Showing posts from April, 2016

Life as a cancer spouse (or chemo groupie)

Since my diagnosis last year I've shared my reflections on this blog. Now it's time for Melanie, the woman who has been by my side throughout, to have her say. October 2015 was a memorable month in our household. We were in the early stages of a much-anticipated pregnancy and digesting the news of a possible job offer overseas. And Ari was rapidly becoming unwell with what turned out to be a primary mediastinal B-cell lymphoma. Fast forward six months and with treatment over it seems like the right time to look back on the experience of being a cancer spouse.   1. Listen when other people say it's more important to be at the hospital than in the office. There are always going to be other people who can write articulate and persuasive documents (although usually not the people who assert that this is their skill set), but not many people can hug your husband before surgery. I deeply appreciated having a boss who supported me using my accumulated carer's leave and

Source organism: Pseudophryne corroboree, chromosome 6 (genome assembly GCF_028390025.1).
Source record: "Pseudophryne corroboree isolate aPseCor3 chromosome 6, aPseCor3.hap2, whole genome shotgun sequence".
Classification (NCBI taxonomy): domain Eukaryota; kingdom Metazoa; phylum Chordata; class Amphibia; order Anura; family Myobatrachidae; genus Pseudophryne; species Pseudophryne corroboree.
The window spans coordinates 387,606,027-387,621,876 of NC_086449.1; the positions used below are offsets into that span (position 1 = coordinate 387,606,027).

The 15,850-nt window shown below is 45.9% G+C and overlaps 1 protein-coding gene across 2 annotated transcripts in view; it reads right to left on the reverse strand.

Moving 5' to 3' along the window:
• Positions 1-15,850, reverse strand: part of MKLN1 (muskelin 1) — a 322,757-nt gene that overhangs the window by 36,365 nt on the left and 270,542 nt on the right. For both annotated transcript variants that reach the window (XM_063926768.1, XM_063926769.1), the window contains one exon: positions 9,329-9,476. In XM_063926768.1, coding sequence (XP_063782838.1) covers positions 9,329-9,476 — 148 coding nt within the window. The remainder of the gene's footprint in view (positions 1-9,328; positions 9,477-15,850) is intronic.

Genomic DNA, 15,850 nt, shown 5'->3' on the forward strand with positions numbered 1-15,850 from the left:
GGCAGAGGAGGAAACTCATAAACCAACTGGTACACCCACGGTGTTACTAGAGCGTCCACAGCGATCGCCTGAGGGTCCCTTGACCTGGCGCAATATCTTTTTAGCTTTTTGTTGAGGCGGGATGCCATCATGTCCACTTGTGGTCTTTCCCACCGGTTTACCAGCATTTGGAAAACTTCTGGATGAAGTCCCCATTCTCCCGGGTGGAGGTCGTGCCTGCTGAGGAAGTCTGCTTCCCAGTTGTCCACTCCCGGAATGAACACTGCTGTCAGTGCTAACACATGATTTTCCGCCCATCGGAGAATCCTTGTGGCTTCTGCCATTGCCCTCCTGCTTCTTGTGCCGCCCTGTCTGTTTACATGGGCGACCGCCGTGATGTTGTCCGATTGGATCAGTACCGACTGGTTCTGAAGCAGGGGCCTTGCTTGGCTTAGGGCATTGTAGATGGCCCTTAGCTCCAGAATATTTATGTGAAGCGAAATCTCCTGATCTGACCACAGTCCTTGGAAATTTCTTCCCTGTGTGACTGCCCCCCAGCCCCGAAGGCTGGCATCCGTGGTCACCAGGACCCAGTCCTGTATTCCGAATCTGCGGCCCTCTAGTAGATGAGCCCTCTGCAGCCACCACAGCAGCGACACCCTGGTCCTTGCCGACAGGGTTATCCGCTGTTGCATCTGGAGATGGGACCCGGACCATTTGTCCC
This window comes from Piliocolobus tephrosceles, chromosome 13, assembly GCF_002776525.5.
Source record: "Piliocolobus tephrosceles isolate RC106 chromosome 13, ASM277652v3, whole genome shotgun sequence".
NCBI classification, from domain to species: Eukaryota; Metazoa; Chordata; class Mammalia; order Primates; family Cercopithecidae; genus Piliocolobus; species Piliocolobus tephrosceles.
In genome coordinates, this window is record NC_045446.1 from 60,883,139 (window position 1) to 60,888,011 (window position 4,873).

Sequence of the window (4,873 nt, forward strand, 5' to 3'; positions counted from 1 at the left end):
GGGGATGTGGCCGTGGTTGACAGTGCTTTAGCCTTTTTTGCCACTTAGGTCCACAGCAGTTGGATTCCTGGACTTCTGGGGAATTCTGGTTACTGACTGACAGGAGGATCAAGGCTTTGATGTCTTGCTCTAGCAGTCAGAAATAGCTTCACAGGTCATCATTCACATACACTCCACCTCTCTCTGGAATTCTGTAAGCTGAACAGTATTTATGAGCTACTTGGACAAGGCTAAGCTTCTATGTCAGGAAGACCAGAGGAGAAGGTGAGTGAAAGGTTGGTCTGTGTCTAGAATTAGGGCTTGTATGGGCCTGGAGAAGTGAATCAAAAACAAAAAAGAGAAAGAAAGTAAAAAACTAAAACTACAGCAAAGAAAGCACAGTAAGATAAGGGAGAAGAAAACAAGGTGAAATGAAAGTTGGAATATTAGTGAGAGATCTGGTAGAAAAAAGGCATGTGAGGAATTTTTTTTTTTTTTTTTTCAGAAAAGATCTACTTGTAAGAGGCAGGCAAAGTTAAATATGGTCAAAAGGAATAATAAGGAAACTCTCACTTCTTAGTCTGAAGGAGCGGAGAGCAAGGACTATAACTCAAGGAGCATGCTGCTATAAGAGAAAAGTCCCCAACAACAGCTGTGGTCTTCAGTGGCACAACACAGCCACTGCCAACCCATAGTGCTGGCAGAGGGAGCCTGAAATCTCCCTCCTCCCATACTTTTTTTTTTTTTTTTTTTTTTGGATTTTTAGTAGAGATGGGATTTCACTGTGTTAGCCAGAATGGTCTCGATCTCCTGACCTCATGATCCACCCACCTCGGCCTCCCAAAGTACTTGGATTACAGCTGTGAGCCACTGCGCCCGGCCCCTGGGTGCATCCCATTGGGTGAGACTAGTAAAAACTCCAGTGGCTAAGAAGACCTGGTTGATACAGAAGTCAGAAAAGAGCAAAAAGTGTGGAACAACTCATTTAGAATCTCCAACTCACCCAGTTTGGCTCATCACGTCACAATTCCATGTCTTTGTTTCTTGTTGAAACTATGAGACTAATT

Buy-buy baby

I have a theory. The amount of gear a person needs in order to get through their day is inversely proportional to their age. A person in their twilight years can while away the hours with a crossword puzzle, a trilby hat and a flat white, all put to good use while perched on a stool. A person in the throes of middle age carries a brief-case, dons a suit and gets around in their car, all of which they deem essential. A teenager is lost without a mobile phone, a bad hair-cut, a student debt and a giant chip on their shoulder. And a toddler goes nowhere without a bag of nappies, several changes of clothes, a hand-knitted blanket and the complete works of Eric Carle, lest it spend a moment bored or soiled. Then you get to newborns. Just days into its life a newborn needs such an enormous collection of things, amounting to many times its own body weight, that just being transported from the maternity ward to home resembles the holiday of a minor member of the royal family. With